Shock as SFO decides not to lay Blue Chip charges

UPDATED 5.30PM The Serious Fraud Office’s decision not to prosecute Blue Chip is hugely disappointing for hundreds of victims of the failed investment scheme, says barrister Paul Dale.

Mr Dale represents more than 200 burned Blue Chip investors and has led several legal challenges on their behalf since the scheme collapsed in February 2008 owing more than $84 million.

“I must get asked once a day what’s happening to [Blue Chip founder] Mark Bryers and as far as I can see nothing has been done for investors,” Mr Dale told NBR this afternoon.

“The investors don’t begin to understand why nothing’s happened and I personally can’t explain to them.”

The SFO began investigating Blue Chip in May 2008. But today the agency said it will not bring any charges, citing insufficient evidence.

“We have concluded that [the] evidential threshold cannot be met,” SFO chief executive Adam Feeley said.

At least 3000 Kiwi investors lost money when Mr Bryers’ complex property scheme failed.

Mr Dale said the SFO decision was “hugely disappointing”.

“As far as I’m aware there has never been a thorough investigation of Blue Chip. The liquidators don’t seem to have done very much. The Securities Commission has done nothing, The Commerce Commission has done nothing and now the SFO aren’t going to prosecute,” Mr Dale said.

“The investors will wonder what an earth has happened.”

In May this year Mr Bryers was fined a total of $33,750 and ordered to do 75 hours community work after pleading guilty to charges laid by the Ministry of Economic Development for breaching the Companies Act and the Financial Reporting Act.

The sentence brought mixed reactions from investors, with some describing it as lightweight.

Mr Dale said the SFO investigation should have been swifter.

“I think it should have happened right at the outset while the trail was warm and there was info and people out there things should have been done quicker.

“At one point we alerted both the liquidators and the SFO to the fact that there was a room full of documents after liquidation in the possession of the directors. But they didn’t seem to produce any action.

“No wonder we have no investors in this country.”

4.45PM: The Serious Fraud Office will not bring any charges against the Blue Chip group as, despite having completed its investigation, there is insufficient evidence.

Investigations are continuing in relation to one of its South Island franchises.

“The Blue Chip investigation has attracted intense public and media interest. However, in order to lay criminal charges there must be a reasonable prospect, based on credible evidence which could be admitted in Court, that an impartial jury could be satisfied, beyond reasonable doubt, that the person prosecuted has committed a criminal offence," SFO director Adam Feeley said.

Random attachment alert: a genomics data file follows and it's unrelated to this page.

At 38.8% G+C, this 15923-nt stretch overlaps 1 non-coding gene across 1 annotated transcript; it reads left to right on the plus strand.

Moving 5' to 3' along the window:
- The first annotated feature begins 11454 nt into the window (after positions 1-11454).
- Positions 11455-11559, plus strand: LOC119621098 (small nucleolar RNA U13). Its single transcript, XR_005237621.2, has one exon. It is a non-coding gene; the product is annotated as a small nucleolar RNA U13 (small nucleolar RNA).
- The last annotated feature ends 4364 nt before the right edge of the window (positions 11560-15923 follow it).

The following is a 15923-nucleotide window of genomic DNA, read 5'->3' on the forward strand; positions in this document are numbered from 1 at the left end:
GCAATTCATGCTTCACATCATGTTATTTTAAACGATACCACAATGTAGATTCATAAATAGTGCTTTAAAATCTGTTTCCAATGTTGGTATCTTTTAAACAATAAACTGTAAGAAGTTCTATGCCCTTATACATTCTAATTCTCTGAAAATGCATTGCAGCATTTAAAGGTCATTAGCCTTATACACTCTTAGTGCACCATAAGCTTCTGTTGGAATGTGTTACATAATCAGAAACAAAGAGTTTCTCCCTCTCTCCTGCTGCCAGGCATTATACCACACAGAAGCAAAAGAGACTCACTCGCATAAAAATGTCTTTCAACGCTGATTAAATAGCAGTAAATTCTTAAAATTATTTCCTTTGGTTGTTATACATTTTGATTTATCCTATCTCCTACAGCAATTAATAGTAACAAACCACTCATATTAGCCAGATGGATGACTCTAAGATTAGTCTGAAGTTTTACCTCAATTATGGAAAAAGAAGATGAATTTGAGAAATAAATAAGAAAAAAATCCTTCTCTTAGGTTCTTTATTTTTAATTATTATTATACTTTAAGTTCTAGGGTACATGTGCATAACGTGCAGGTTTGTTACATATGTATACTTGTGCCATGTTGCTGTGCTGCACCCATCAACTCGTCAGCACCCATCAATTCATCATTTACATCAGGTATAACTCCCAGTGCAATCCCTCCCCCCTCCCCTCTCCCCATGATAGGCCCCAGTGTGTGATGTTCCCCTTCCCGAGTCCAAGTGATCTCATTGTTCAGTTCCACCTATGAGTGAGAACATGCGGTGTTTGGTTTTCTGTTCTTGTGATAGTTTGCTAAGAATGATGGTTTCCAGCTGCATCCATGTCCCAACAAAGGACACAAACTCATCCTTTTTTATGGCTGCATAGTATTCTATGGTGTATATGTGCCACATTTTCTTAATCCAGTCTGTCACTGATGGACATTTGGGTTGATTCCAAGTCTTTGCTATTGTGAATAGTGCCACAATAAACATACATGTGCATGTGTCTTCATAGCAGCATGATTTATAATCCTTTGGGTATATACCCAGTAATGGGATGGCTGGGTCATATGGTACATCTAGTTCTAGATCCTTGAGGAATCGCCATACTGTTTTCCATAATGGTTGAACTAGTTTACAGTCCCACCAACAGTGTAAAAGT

“We have concluded that this evidential threshold cannot be met.”

“Some may consider that Blue Chip operated in a moral vacuum with high pressure sales techniques and less-than-forthcoming disclosures regarding the nature of the property investments. The Court of Appeal in Bartle v GE Custodians & Tasman Mortgages described the Blue Chip business as a predatory and oppressive asset lending scheme which was inherently defective and fraught with risks.”

“However, the SFO can only form a judgment on matters that cross a threshold into serious criminal acts. In this regard, we are satisfied that insufficient evidence exists for a criminal prosecution.”

Mr Feeley said the SFO had investigated a large number of Blue Chip’s operations, including allegations of:

§ Misuse of purchasers’ deposit money;
§ On-selling of previously sold apartments;
§ Unauthorised amendment of loan applications;
§ Use of false representations and documentation to obtain advances or fees and avoid penalties;
§ False Representations to investors;
§ False accounting for renovations at Mr Mark Bryers’ home.

Mr Feeley said “this is not a decision lightly made. We have collected an enormous number of documents; conducted numerous interviews with investors; Blue Chip staff; and senior officers. However, after extensive discussions with the Crown Solicitors, Meredith Connell, we concluded there is insufficient evidence to implicate any particular individual with criminal conduct.”

Mr Feeley noted that the matter could be reviewed if further, compelling, evidence came to light, but that discussions with interested parties to date had not revealed anything new to the SFO investigations already conducted.

The SFO had also referred matters of professional conduct of lawyers involved in the Blue Chip developments to the NZ Law Society for inquiry.

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